Crispy Quinoa Sliders

quinoa sliders

It gets so crispy I can hardly STAND it. The outside is so crunchy and golden and the insides are soft, but thanks to some coarsely chopped garbanzos and (ugh) carrots, it’s not like they are complete mush. They are hearty and just… crazy. I had to make mine into sliders because I’ve had an ongoing convo with a twitter friend over some quinoa burgers she ate a few weeks ago, and I’m enamored with all things mini… and am also fanatical over anything in burger form with a million toppings. Mini just means you get to eat more and when that means eating more burgers?

for the full instructions go to this site at this link:

thanks to HOW SWEET IT IS

How to Make a Quick Shelter out of Pallets

free range life

If you are a farmer or homesteader you know that sometimes things just need to get done. Sometimes you run out of time for fancy buildings. Sometimes money is an issue. But whatever the reason, if you find yourself in need of a shelter now, here is a way to make a quick, shelter out of pallets.

This is a relatively inexpensive project. The bulk of the structure is made from free, recycled, wooden pallets.  You will also need t-posts, cattle panels, a tarp and hardware-such as nails, bolts, screws, etc.   Click the link for all the details!

{Organized} Slow Cooker-Freezer Meals

organized slow cooker freezer

{$100* for 14+ meals} and can be done super quickly {90 minutes for the meals listed below}. All true statements, guys. 14+ meals for approximately $7 each {approx. $2.50/serving}, and accomplished within 90 minutes. Pick your jaw up off the floor and read on.
*these are NYC prices, anywhere else I’m sure the bill is a bit cheaper!

follow link for all the info!

yeast cornbread

yeast cornbread

 Michael Sawinski Hush’s Yeast Cornbread dough
170 g Yellow cornmeal (1 cup)
345 g AP flour (2 3/4 cups)
30 g Powder Milk (1/4 cup)
25 g Sugar (2 Tbsp)
10 g Salt (1 1/2 tsp)
6 g Instant yeast (2 tsp)
45 g Butter, softened (3 Tbsp)
285 g Water, warm, 105* F (1 1/4 cups)

Add all dry ingredients, except use only 170 grams of the flour, into a bowl of a stand mixer. Mix with paddle until combined.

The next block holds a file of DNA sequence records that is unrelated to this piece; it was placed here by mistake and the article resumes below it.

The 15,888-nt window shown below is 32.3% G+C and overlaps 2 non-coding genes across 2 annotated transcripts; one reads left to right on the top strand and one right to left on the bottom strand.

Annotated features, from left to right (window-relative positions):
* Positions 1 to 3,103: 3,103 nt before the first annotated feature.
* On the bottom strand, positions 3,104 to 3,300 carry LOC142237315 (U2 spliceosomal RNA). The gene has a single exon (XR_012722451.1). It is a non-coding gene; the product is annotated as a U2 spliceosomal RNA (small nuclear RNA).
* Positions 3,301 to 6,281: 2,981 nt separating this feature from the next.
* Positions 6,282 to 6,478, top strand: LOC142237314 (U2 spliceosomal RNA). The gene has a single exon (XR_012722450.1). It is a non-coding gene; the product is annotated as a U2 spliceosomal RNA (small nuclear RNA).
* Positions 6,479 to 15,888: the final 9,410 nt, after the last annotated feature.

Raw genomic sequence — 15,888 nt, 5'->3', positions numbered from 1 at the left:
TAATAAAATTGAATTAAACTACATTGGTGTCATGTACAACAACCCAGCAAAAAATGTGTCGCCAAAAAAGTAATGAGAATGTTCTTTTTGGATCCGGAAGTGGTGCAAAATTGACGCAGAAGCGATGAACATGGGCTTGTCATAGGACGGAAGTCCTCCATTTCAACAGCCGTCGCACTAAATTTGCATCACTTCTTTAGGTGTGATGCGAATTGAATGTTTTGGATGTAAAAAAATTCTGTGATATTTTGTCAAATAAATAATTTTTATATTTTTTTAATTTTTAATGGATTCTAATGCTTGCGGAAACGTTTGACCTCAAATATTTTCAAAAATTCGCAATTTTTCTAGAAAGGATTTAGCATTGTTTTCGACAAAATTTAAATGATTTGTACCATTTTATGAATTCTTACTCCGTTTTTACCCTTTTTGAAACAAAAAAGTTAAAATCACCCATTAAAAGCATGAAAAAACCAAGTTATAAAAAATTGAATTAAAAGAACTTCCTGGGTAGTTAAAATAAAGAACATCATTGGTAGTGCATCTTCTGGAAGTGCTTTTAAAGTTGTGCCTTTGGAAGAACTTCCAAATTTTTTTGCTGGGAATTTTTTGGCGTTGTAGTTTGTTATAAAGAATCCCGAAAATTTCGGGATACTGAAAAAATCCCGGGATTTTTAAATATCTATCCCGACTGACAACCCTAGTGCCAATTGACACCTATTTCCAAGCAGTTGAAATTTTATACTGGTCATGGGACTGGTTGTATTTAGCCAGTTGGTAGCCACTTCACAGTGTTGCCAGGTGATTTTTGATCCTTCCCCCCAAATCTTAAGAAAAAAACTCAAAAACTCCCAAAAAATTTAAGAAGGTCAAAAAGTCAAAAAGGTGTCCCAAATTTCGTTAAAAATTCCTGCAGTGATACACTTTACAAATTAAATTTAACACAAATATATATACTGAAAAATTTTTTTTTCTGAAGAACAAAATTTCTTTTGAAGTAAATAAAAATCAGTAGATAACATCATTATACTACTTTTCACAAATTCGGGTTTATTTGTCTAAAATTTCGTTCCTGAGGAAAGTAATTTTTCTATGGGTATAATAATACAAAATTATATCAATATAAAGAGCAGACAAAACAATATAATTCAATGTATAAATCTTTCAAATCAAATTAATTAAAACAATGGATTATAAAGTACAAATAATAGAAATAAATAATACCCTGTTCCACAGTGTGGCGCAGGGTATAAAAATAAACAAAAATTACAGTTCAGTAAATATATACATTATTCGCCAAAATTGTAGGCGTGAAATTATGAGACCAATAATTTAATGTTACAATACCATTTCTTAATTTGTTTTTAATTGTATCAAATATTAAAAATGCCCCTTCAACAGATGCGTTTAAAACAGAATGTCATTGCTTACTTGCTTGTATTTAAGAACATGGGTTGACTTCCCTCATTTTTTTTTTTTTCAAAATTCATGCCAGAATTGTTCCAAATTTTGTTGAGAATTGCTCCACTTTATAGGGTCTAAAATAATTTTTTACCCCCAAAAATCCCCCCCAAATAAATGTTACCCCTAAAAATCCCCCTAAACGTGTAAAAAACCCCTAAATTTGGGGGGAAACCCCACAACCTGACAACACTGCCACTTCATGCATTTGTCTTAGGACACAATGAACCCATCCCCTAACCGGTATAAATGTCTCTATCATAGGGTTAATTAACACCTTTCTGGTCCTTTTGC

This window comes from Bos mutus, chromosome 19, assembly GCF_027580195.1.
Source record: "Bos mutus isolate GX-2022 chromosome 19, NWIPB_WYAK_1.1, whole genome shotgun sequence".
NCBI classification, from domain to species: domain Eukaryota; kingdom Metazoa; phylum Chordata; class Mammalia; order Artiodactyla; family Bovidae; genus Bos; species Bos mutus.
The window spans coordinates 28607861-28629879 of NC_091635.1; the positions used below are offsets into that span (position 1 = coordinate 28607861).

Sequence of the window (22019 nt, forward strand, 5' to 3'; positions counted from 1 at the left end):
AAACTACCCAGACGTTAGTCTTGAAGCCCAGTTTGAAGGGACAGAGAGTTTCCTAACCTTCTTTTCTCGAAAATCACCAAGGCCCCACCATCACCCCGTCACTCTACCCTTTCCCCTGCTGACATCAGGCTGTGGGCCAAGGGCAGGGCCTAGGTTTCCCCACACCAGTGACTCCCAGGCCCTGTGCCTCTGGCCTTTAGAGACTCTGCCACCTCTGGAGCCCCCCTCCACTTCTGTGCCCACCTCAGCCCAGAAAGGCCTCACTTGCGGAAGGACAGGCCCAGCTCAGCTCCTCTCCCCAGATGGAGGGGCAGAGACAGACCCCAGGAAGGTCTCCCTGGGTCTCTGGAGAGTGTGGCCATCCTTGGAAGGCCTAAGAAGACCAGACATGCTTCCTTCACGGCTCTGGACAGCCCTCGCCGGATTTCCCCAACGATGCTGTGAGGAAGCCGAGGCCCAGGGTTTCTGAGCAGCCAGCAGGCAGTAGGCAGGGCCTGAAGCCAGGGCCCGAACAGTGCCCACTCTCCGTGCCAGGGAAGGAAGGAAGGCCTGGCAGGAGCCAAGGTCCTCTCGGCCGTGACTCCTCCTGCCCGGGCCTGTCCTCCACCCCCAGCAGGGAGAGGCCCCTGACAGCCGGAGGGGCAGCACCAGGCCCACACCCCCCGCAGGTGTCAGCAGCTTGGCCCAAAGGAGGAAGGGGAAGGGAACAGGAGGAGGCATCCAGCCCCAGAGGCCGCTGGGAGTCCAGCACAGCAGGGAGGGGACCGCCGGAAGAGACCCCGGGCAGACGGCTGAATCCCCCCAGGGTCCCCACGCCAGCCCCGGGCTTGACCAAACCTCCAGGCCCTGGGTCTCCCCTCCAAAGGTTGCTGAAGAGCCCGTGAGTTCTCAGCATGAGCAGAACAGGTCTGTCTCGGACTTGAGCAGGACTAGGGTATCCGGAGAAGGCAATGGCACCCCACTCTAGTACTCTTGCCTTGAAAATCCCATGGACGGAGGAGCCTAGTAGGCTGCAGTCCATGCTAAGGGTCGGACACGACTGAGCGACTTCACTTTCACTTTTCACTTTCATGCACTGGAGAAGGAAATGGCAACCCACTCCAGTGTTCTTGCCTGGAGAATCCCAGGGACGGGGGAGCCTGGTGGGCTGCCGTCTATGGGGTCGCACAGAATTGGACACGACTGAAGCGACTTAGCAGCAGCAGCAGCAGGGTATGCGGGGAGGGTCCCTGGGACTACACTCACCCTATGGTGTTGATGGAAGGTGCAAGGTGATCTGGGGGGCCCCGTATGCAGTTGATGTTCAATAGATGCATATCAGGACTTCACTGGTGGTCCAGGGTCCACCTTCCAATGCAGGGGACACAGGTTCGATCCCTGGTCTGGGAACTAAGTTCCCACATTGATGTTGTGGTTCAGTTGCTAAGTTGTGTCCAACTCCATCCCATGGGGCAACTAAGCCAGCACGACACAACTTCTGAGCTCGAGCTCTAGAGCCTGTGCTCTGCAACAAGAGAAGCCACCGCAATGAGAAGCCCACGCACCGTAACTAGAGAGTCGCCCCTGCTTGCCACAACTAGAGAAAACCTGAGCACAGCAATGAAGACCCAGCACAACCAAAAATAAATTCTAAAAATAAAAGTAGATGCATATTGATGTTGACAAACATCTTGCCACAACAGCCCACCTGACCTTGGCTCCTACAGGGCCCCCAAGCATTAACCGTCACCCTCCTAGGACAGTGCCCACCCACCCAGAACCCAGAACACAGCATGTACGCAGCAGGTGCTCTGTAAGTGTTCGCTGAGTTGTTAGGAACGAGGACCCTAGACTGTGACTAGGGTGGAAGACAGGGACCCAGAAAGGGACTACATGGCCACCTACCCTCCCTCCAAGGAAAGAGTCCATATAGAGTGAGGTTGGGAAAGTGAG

Add the softened butter and water, mix with paddle on low until combined. Increase the speed to the next level and mix till no lumps.
Switch to dough hook, add the remaining flour, mix on low till combined. Increase speed to the next level and knead until smooth and elastic, 5-6 minutes. Dough will be slightly tacky.
Roll dough into a ball and place into a oiled container, cover. Let rise until doubled, about 60-90 minutes.
Can be made in a 8×4 loaf pan, free form, or rolls.
Baked in a preheated 375* F oven.
Loaf: 35-40 minutes
free form: 25-30 minutes
Rolls: 12-15 minutes (depending on size/amount)

grow water chestnuts in a kiddie pool


What if I told you there was a way to grow a few thousand calories in a kiddie pool?

“What? In a kiddie pool? You mean, like, eating tadpoles, right?”

No. Not eating tadpoles. That’s gross.

I’m talking about another plant: the Chinese Water Chestnut. Known in Latin as Eleocharis dulcis, Chinese water chestnuts are NOT the same as the invasive “water chestnut” that’s invaded our native wetlands. Chinese water chestnuts are a member of the sedge family and look like a 2-4′ tubular grass. They love to grow in muck or shallow water. At the end of their growing season, at the base of the reedy growth under a mat of roots, you’ll find the edible corms, or “chestnuts.”

click link for full details:

800 + organized canning recipes for winter storage


From canned fruits, jellies and jams to how to make tomato paste and other vegetables. Whether you prefer cold water bath canning or you love your pressure canner, you will find recipes that you can use to keep those foods fresh all year. We even included many freezer recipes for those of you who prefer not to can at all.

click the link:

tea light oven for off grid cooking

tea light oven

What Is A Tea Light Oven? So maybe you’re not excited as I am (yet) because you don’t know what it is… A tea light oven is a small oven that is powered by… you guessed it… Tea Lights! You know, those tiny little 1/2 inch tall candles that you can buy by the dozen (or more) for pennies on the dollar? Yep! Those little guys can help you prepare a meal with ZERO electricity! How cool is that?